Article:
Andy Murray’s comeback from a hip injury has stalled yet again and he has been forced to pull out of the Libema Open in ‘s-Hertogenbosch next week.
It is 11 months since the former world No.1 last played a full, competitive match and five months since he had surgery to repair the longstanding hip problem. During that time, he has made several attempts to return to competition but each time he has been thwarted.
This is the fourth target he has failed to meet after The US Open, Brisbane and the Australian Open and his chances of playing at Wimbledon are now looking increasingly slim.
There have only been two sightings of him since he lost to Sam Querrey in the Wimbledon quarter-finals last summer, both before he opted to have surgery. He lost to Roger Federer in a charity match in Glasgow in November and was still walking with an obvious limp and then he tested the injury again in an exhibition set at the end of December in Abu Dhabi. Still limping, he lost that, too, to Roberto Bautista Agut.Murray keeps saying that he “hopes” to be able to play during the grass court season, particularly in SW19, but every delay to his comeback make those goals seem less attainable.
“It is with regret that I won’t be ready to play in ‘s-Hertogenbosch,” he announced through the tournament and on Facebook. “I was excited to play there for the first time, but I am not quite ready to return. I am still aiming to play in the coming weeks, but I want to be 100 per cent when I do return.”
Murray has been repeating that same mantra for months and after working so hard and waiting so long for his hip to recover, and who can blame him? To come back too early and risk another setback after 11 months of frustration would be just plain daft.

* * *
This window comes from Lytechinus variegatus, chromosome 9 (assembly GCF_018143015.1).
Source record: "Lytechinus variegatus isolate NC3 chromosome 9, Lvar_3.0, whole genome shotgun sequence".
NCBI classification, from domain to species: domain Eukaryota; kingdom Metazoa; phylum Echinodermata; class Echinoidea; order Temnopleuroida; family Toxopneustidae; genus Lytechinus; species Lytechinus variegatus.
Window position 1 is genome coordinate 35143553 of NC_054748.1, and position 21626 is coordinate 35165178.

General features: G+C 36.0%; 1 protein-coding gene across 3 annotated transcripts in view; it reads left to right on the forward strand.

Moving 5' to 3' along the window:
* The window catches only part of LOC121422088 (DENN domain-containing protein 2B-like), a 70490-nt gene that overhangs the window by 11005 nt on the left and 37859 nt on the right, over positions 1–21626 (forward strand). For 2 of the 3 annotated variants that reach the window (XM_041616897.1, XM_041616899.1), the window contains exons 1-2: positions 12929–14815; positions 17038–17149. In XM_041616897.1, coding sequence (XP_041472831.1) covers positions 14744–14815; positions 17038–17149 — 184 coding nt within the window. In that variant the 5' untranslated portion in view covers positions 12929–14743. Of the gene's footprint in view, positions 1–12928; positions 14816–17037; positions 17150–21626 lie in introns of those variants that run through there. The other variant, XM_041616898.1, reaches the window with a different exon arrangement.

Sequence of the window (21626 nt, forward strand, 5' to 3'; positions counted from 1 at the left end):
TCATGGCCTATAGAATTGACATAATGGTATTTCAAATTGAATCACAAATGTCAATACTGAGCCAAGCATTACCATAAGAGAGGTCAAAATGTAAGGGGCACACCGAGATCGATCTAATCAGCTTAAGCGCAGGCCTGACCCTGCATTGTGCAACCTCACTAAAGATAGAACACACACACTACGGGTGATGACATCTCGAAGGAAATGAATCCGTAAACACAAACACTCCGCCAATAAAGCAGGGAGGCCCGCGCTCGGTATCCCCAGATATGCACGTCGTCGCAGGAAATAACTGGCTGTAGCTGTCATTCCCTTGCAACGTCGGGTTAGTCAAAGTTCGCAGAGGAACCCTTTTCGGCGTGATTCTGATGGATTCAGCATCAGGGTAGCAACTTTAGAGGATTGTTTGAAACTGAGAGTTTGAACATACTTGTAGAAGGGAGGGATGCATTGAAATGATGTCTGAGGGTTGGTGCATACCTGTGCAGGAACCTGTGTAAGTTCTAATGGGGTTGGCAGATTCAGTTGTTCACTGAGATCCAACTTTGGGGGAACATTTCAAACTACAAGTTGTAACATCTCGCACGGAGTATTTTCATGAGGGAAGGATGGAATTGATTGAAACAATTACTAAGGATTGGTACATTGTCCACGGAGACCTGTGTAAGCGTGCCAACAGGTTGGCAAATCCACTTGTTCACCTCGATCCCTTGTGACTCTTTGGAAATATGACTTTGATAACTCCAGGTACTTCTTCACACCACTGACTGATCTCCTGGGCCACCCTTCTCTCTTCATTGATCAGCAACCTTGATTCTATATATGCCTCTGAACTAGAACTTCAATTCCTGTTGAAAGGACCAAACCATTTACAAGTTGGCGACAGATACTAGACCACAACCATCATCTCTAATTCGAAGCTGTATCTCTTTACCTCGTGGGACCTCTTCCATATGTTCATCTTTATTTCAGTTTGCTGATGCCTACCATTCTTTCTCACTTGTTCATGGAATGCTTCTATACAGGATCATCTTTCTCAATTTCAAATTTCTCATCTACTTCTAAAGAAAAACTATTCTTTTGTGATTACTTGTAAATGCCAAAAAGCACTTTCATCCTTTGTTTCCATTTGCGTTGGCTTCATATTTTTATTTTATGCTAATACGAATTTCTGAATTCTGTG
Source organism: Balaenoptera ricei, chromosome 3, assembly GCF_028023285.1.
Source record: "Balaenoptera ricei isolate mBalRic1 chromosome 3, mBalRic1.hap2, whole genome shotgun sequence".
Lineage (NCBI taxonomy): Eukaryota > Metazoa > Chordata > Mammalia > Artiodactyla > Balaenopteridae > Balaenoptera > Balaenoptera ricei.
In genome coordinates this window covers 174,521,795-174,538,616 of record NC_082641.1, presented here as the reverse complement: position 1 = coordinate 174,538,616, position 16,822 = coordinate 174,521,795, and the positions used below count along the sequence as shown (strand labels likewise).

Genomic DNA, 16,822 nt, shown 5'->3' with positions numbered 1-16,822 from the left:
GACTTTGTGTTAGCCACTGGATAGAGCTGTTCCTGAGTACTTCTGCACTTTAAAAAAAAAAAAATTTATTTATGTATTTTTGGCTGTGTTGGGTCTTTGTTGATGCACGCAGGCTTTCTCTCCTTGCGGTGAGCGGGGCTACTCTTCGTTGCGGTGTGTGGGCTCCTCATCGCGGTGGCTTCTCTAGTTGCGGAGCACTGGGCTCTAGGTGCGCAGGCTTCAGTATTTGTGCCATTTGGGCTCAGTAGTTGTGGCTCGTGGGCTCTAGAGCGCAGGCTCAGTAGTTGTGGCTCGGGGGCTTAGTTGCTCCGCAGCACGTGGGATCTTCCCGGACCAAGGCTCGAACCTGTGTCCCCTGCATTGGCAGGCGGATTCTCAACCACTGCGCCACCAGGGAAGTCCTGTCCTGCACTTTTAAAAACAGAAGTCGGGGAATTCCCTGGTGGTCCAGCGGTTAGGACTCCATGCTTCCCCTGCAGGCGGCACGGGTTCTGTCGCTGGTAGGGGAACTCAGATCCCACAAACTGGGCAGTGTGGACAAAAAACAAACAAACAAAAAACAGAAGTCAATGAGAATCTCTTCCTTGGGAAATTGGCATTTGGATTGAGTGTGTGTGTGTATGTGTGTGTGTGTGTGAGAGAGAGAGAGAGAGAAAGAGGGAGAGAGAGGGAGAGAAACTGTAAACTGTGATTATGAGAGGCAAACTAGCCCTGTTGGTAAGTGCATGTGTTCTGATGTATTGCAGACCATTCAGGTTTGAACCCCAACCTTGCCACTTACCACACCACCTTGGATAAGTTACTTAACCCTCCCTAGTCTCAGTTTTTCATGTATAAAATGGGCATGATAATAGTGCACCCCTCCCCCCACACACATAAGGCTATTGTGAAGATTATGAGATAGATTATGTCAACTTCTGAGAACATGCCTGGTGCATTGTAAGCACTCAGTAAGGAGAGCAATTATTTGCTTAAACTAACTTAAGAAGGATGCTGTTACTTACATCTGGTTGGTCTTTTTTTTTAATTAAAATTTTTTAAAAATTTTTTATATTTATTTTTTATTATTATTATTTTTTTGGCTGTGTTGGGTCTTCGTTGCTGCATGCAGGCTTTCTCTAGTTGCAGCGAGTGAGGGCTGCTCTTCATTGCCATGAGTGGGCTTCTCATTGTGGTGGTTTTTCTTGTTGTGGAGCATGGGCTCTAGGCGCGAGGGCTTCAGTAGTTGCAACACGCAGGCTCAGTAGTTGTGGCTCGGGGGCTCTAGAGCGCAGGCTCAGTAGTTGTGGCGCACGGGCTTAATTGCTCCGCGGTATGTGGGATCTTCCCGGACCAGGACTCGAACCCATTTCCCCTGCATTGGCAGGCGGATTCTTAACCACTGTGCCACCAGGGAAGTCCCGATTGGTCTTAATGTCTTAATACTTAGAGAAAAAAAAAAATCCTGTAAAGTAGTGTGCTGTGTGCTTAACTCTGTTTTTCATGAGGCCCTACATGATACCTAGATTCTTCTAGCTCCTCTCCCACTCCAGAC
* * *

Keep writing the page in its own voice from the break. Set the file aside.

The good news is that Murray is finally back on the practice courts and is moving closer to a return but when that day will come is still unclear. The next big goal is the Fever-Tree Championships at Queen’s Club, an event he has won five times before, but he will leave any decision on that until the last minute.
With just under two weeks to go before the start of the tournament, Murray wants to see how practice and training progress in the next 10 days before he commits to playing.
“It’s been very slow,” he said in a promotional video for one of his sponsors. “I’ve been out getting close to a year now which is a lot longer than me and any of my team expected at the beginning but I’m getting closer to playing again. I’ve started training again a few days ago and hoping to make my comeback during the grass court season.
As for Wimbledon, Murray would not be drawn on his chances of being ready and when it came to picking a potential winner, he went for the obvious favourite.
“I’m hoping to be there but obviously Roger Federer has got a phenomenal record on grass,” Murray said. “He’s won, I think, eight times at Wimbledon so he definitely will be up there as one of the favourites. You just never know – it depends a little bit on the draw.”